Accountancy firms need to avoid producing content for the sake of it – always ask, what is this for?
Watch this short PracticeWeb video on why 'content for accountants must have a purpose' – either before or after reading this article – which was recorded especially for ACCA members and complements this article.
Producing content – articles, blog posts, video, eBooks, or whatever – represents a significant investment of time, money and energy. If it lacks purpose, it’s just another distraction from core business.
And, worse: thin, valueless, half-hearted content can seriously damage your firm’s reputation and prospects in the long run.
We’ve all encountered those dusty, neglected company blogs, with a handful of ancient posts that lack depth, relevance or credibility. It’s fluff. Mere ballast.
Often, this type of blog is the result of expired enthusiasm for what was, in around 2008, the internet’s hottest trend. Blogs were simple to set up, easy to update without technical expertise and felt fun and spontaneous. They were a refreshing (and refreshingly cheap) alternative to traditional paid advertising or marketing.
When corporate blogs worked – when team members or managers turned out to have a knack for blogging – they did indeed bring websites to life.
They boosted search engine rankings, too, and gave marketing managers something to post about on social media other than the company sports day or quiz night.
But too often, they didn’t work. Knocking out a quick blog post once a week seemed as if it ought to be quick and easy, but proved otherwise. It’s easy for keeping the blog up to date to feel like a nice-to-have when there’s billable client work that needs doing right now.
So there they sit, those ghost blogs, silently reproaching the firms that set them up, and suggesting to passing trade that the practice might have gone out of business or run out of steam.
But blogging isn’t dead, despite persistent rumour. It’s just that the idea of blogging as a cheap, easy answer to the challenge of corporate communications is over. They’re one option among many and require commitment and skill.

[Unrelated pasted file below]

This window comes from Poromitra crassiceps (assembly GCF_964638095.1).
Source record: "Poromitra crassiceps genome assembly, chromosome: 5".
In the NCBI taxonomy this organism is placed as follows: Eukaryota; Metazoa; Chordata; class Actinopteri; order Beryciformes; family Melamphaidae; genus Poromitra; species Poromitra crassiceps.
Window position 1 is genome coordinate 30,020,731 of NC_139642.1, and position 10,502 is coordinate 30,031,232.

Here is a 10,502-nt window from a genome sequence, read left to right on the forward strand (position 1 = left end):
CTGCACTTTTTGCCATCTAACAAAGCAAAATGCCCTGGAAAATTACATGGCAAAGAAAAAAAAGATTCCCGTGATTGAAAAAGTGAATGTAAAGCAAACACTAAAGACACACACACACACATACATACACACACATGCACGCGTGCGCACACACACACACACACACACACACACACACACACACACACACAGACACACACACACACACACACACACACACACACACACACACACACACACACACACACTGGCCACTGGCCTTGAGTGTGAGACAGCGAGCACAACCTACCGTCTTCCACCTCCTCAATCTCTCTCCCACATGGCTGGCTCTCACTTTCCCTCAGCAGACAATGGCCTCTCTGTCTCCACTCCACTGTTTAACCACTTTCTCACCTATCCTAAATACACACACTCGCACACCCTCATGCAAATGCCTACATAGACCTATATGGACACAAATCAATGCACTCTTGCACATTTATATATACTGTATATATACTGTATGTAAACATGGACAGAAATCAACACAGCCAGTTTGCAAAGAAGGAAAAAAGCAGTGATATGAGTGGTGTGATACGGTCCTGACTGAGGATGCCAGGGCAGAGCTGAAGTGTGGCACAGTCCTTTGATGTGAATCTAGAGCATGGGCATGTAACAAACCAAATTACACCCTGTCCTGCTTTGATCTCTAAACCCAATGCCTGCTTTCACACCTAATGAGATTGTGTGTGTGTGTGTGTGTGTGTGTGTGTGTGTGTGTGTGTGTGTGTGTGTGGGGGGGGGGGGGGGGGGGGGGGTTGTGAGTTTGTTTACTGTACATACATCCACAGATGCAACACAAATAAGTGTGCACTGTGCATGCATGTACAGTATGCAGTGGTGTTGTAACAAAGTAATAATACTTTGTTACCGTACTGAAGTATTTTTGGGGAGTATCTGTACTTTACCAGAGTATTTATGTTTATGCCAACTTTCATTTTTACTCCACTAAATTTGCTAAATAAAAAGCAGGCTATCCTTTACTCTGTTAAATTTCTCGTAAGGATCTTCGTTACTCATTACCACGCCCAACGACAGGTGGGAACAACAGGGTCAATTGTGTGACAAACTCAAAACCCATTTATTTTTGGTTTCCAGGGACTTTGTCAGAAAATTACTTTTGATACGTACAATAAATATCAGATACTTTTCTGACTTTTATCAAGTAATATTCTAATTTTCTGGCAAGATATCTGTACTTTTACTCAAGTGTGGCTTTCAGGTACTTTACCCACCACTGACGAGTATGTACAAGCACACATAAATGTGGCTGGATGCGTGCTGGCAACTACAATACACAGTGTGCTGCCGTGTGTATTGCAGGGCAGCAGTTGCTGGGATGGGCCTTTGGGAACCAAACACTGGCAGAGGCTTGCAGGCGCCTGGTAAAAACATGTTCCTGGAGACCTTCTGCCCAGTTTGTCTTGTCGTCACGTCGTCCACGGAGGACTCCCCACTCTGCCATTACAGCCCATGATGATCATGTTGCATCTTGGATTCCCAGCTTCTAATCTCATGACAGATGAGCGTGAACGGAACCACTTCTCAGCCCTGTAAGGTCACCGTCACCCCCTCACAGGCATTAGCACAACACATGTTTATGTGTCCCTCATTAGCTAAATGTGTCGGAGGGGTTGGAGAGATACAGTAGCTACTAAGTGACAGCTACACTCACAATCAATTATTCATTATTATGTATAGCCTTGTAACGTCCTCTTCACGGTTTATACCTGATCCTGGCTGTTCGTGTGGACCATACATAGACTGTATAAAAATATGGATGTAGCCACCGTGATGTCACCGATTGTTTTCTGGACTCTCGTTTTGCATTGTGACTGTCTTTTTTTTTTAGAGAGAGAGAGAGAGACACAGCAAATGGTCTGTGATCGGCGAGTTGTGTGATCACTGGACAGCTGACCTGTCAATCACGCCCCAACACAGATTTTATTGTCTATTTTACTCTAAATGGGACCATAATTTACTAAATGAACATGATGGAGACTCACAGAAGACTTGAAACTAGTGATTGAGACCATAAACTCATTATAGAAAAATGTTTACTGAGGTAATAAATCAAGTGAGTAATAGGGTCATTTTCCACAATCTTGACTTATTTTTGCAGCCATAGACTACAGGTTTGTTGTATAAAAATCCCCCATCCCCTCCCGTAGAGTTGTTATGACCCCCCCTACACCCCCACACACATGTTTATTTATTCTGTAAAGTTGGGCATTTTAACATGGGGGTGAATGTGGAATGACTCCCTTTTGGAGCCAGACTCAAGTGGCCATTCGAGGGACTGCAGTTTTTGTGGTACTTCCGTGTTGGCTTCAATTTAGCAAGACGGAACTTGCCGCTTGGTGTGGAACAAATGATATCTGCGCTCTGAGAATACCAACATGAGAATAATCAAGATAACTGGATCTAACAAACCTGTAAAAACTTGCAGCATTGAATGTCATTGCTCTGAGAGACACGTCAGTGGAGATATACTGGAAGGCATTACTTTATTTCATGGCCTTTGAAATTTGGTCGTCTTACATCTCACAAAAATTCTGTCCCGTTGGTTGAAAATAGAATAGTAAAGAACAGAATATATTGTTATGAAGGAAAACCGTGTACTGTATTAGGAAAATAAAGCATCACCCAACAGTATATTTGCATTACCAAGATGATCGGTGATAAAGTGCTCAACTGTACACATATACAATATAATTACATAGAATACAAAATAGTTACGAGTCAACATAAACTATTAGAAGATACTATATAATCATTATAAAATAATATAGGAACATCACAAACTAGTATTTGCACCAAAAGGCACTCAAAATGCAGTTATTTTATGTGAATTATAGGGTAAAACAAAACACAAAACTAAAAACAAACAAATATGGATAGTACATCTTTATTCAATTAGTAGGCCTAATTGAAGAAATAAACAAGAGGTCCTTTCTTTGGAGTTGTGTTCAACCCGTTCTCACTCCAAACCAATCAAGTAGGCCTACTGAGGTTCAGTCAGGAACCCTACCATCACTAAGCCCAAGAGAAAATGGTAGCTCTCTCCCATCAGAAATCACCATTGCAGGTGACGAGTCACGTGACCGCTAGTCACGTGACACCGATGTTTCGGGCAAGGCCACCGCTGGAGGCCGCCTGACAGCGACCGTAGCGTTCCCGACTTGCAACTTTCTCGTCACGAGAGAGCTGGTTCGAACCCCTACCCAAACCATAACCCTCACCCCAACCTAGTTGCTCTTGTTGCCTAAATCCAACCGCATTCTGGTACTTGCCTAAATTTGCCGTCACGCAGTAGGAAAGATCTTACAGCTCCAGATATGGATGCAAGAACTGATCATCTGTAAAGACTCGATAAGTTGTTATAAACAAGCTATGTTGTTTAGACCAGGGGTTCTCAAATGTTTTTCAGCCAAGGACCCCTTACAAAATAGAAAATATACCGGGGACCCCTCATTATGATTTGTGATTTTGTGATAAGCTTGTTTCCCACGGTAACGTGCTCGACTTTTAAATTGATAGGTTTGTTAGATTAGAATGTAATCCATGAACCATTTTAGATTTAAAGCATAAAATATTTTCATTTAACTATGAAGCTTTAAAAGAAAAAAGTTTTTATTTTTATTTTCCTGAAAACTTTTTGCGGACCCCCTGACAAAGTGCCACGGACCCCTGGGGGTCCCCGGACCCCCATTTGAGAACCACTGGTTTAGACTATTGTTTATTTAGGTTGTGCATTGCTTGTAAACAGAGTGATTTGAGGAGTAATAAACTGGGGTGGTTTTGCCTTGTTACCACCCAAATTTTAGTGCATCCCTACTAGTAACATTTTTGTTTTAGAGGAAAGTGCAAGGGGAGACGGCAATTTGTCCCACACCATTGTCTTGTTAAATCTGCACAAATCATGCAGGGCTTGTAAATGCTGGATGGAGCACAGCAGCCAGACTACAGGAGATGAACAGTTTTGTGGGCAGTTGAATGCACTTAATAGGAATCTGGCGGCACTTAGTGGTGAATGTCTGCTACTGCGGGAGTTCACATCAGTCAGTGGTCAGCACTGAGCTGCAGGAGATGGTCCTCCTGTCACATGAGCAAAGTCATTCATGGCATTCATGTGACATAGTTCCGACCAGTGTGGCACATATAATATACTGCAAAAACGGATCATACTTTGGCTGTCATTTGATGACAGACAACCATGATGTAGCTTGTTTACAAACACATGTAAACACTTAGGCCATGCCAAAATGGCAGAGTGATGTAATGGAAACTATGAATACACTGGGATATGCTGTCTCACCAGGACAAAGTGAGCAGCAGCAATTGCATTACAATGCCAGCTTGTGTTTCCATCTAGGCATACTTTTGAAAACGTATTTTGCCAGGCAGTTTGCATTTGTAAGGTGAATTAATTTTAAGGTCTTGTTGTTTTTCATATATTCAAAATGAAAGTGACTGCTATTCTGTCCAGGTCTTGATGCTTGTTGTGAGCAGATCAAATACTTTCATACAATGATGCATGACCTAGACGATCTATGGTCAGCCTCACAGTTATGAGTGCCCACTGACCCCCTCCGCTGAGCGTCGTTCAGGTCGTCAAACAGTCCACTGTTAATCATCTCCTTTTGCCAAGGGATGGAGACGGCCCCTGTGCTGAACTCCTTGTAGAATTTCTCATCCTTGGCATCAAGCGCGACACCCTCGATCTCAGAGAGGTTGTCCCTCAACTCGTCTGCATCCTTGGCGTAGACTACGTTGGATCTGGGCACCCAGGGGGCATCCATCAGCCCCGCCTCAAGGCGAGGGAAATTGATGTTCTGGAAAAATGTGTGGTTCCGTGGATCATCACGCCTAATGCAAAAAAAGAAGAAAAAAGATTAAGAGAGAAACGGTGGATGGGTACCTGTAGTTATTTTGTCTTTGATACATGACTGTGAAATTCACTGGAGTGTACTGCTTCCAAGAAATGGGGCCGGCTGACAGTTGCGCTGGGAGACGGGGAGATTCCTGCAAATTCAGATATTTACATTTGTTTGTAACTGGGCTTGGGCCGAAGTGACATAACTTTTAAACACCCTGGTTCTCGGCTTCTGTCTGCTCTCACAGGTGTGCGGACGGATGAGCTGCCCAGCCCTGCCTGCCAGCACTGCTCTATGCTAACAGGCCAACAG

What are the other options? Podcasts, eBooks, interactive games, infographics, apps, social media, and more.
Even video is no longer the sole preserve of deep-pocketed multinationals. Most of us carry around in our pockets, in the form of our smartphones, a camera and editing suite that would have knocked Alfred Hitchcock’s socks off.
Sure, the results might not always be aesthetically perfect but, in the age of Instagram Stories and Facebook Live, consumers are not only increasingly comfortable with informal video but actually read it as more authentic.
For those more comfortable expressing themselves verbally than in writing, this is a blessing. After all, even if you need two takes, a five-minute video might take only fifteen minutes to put together.
It’s important that the purposes you want your content to serve – your content objectives – dictate its form.
Most accountancy firms have generating leads as their primary goal which, in practice, probably means getting people to visit your website. In that context, on-page text – blog posts and web pages – still comes out on top.
For the purposes of search engine optimisation (SEO), words are what count: your content needs to reflect the words and phrases that users are typing into Google and provide what they expect and need when they click through.
If your site is already performing well in terms of SEO, though, you might want your content to serve a different purpose. For example, expressing a brand personality that sets you apart from the competition.
What do you want your content to reveal about you and your practice?
(And please don’t say ‘that we’re professional but also friendly, and deliver a tailored service’ – that’s pretty much a given and has also become an awful cliche.)
Think about how your content can demonstrate, say, your commitment to the region where you operate, or that you’re experts in a particular industry, or fun to work with. In short, whatever sets you apart from your competitors.
Another common basis for content objectives is engagement with existing clients. In this case, you might want each item – blog posts, videos, whatever – to provide an opportunity to message those clients, to reinforce the wisdom of their decision to choose your firm, and encourage them to get in touch about additional services.
Ultimately, a focus on the purpose of your content is about return on investment. Defining content objectives, and producing only content that works hard for your firm, is the best way to achieve that.